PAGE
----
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Aug. 20, ’13

No one wants to deny their children a treat, especially if it’s an icy cold treat on a sweltering day. However, one glance at the freezer section of a local grocery or corner store is enough to scare away anybody concerned about their children’s health. Ice pops are loaded with added refined sugars, not to mention a rainbow of artificial colors, dyes that can rob children of their innocent sweet calmness and their ability to focus.

So, while creating my version of ice pops that you will be delighted to offer your children without any nutritional qualms, there were several criteria that I deemed essential to meet. Taste, of course, came first. On the heels of taste came nutritional value. Third, the pops had to be easy and quick to make or that dash to the store would be too tempting. Another perk that I wanted to include was that making the ice pops could do double duty as a fun and interesting activity for those kids who would later enjoy them.

Pureeing fruits with some water and a hint of sweetness is a great way to provide refreshment as well as get your children to increase their consumption of fruit.

Mangos are naturally low in fat and an excellent source of vitamin C. They contain potent antioxidants and are deliciously sweet on their own. If ripe, they puree easily, lending a natural orange-yellow color to the sweet treat. I also wanted the ice pops to have some texture so I included some halved cherries. Although strawberries would also be a great choice, I didn’t want those children who suffer from an allergy to the berries to do without.


 Mango and Cherry Ice Pops


2 mangos, cubed

1 cup water

1/4 cup agave or raw organic cane sugar

2 cups cherries, pitted and halved


1. Puree the mangos, water and agave in a blender or the bowl of a food processor fitted with metal “S” blade attachment.

2. Drop about 1/4 of a cup of cherries into each of 8 x 6 oz ice pop molds.

3. Pour the pureed mango mixture into the molds, filling 95% full. Top each mold with the pop stick cover.

4. Freeze for 4 to 6 hours or until completely frozen.

Makes 8 servings.




The lemon ice pops are a great oral motor exercise for children with sensory issues. Just sour enough and just sweet enough to provide the right sensory awakening and still be loved. I kept the pops smooth because any added texture here might have been pushing it too much for some. As one mother remarked “I’m not sure who’s getting treated, me or him. His calm demeanor while he eats it, after he eats it, and the added benefit of assisting with his speech development is very simple and rewarding.”


Lemon Ice Pops


3 cups  water

3/4 cup raw organic cane sugar

1 lemon, zested

3/4 cup  freshly squeezed lemon juice (4-5 lemons)


1. In a saucepan set over medium to high heat, bring the water, sugar and lemon zest to a rolling boil. Remove from the heat; let cool slightly. Refrigerate until completely chilled.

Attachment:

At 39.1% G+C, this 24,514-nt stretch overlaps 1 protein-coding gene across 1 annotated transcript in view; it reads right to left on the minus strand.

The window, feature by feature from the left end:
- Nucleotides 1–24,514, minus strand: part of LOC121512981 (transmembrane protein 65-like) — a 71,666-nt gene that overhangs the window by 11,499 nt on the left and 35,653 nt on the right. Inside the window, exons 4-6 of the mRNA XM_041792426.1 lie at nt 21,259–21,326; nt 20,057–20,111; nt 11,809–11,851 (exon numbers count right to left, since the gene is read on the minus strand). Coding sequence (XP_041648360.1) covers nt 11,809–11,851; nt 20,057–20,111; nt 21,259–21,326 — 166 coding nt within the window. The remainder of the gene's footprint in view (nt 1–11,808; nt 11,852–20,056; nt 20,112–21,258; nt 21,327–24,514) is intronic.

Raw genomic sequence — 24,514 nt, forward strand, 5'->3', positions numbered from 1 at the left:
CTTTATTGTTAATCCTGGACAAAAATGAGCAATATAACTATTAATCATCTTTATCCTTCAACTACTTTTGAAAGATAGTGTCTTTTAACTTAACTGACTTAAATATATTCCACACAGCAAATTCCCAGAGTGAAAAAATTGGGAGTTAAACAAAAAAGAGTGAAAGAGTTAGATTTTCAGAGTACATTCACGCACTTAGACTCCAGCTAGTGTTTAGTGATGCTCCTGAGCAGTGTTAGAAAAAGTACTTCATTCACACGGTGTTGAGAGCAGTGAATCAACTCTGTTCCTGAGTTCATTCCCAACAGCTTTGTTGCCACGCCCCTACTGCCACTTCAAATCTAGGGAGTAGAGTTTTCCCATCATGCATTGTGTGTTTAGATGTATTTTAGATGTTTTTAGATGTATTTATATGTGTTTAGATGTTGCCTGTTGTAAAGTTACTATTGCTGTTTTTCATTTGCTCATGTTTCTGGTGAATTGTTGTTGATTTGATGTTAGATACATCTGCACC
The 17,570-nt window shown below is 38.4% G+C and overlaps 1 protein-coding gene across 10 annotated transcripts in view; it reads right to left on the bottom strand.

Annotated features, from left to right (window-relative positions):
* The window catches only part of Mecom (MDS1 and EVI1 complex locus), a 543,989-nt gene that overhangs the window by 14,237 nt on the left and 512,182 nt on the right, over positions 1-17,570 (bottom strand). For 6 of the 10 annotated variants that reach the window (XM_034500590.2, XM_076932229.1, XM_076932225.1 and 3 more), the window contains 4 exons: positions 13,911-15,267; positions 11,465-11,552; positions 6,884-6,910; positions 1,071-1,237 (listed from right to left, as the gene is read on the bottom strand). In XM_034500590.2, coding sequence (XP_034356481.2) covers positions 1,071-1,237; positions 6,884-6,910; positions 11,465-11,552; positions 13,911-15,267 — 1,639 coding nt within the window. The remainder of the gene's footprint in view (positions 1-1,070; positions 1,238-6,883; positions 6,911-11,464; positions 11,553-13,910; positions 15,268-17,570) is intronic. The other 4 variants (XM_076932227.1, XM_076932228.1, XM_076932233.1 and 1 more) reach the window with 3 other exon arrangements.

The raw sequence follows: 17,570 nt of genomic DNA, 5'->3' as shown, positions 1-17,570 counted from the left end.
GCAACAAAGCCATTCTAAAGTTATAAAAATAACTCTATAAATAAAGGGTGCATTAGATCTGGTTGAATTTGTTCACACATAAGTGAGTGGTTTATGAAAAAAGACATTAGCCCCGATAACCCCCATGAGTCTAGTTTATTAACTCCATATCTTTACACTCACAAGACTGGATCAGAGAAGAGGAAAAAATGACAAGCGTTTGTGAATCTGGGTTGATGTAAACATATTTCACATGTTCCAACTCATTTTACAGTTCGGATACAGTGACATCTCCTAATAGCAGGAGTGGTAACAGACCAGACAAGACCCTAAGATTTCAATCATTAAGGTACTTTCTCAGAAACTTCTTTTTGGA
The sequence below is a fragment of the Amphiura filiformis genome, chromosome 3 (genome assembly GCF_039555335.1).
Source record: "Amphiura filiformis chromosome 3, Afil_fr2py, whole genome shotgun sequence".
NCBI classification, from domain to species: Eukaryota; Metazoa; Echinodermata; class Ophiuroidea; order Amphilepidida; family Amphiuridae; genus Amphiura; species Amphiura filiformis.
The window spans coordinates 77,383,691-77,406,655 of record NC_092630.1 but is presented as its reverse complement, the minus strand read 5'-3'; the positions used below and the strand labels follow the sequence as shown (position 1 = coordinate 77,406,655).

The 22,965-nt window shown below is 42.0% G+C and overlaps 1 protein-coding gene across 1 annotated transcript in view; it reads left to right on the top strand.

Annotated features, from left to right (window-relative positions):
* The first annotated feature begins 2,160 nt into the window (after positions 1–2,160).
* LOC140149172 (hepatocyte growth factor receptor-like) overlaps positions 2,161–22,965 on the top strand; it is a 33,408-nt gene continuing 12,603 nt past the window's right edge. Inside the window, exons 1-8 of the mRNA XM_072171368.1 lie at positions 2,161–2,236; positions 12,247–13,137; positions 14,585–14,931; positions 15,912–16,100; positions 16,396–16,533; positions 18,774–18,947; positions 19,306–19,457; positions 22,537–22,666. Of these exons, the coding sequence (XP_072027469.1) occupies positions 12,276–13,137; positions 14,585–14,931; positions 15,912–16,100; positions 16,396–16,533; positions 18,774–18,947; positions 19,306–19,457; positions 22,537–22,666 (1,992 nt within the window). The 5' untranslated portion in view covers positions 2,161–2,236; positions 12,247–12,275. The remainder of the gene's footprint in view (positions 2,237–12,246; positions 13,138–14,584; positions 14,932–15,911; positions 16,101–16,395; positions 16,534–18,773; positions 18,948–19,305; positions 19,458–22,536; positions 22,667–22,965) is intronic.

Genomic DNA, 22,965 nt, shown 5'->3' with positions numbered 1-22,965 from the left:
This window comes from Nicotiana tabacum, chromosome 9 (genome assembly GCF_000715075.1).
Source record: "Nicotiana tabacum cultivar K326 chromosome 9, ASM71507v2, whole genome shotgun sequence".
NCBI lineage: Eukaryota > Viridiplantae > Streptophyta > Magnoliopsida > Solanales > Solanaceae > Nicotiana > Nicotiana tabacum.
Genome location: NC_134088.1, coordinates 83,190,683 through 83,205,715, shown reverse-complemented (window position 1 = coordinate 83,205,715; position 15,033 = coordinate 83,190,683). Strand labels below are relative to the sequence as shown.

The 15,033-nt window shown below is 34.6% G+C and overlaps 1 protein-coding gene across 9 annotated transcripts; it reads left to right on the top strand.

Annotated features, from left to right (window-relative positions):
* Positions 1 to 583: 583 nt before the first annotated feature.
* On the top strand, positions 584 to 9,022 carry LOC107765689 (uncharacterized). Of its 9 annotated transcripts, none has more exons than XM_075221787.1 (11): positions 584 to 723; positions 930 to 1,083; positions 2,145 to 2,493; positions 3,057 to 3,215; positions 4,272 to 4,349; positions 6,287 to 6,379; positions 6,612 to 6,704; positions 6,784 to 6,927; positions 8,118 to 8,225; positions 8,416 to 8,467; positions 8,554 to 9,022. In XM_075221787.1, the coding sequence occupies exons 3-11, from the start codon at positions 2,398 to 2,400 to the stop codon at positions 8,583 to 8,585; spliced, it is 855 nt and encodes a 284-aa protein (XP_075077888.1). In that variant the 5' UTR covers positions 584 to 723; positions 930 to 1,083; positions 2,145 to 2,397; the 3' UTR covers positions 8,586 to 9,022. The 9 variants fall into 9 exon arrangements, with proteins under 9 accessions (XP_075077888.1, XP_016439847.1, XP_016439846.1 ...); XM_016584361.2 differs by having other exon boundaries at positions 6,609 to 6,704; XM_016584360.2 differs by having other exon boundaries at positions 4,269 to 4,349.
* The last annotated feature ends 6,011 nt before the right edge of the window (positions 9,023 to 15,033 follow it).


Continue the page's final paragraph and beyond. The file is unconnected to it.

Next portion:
2. Stir the lemon juice into the water mixture (adding lemon juice while the water is still hot will result in a cooked lemon taste, and dull the freshness of the lemonade).

3 .Pour the lemonade mixture into 8 x 4 oz ice pop molds, filling 95% full. Top each mold with the pop stick cover.

4. Freeze for 4 to 6 hours or until completely frozen.

Makes 8 servings.


Sensory Tip

Allowing your children to help make the ice pops is a wonderful way to share time together in the kitchen. But it can be so much more than simply standing side by side, squeezing lemon juice and sharing a few giggles. As we all know, the more our entire sensory system is integrated together, the easier we learn, since learning is a function of the whole nervous system. Learning engages the body, the mind and all of our emotions. The largest sensory system and one that plays a vital role in human behavior is the tactile system. Tactile receptors are located in our skin, providing us with information about our environment. That is to say, the system will let us know if something we touch is itchy, hot, wet or fuzzy. It provides all of us with tactile discrimination. To help jumpstart this system or even keep it working optimally, it’s important for children to partake in what’s called proprioception activity. And this is exactly where those 4 or 5 lemons come into play.

The surface of a lemon is multi-faceted. It can be both smooth and textured at the same time. It can be hard or slightly squishy. Light or heavy. Let your kitchen helpers roll the lemons that are going to be juiced on the work surface. This will reap both tactile and culinary rewards. Rolling a lemon back and forth against a surface engages a child’s tactile senses, feeling the outer skin and its bumpiness and how the lemon may slightly adapt to being softer. The activity will stimulate the nerve endings in the child’s hand, those that are involved in motor development, spatial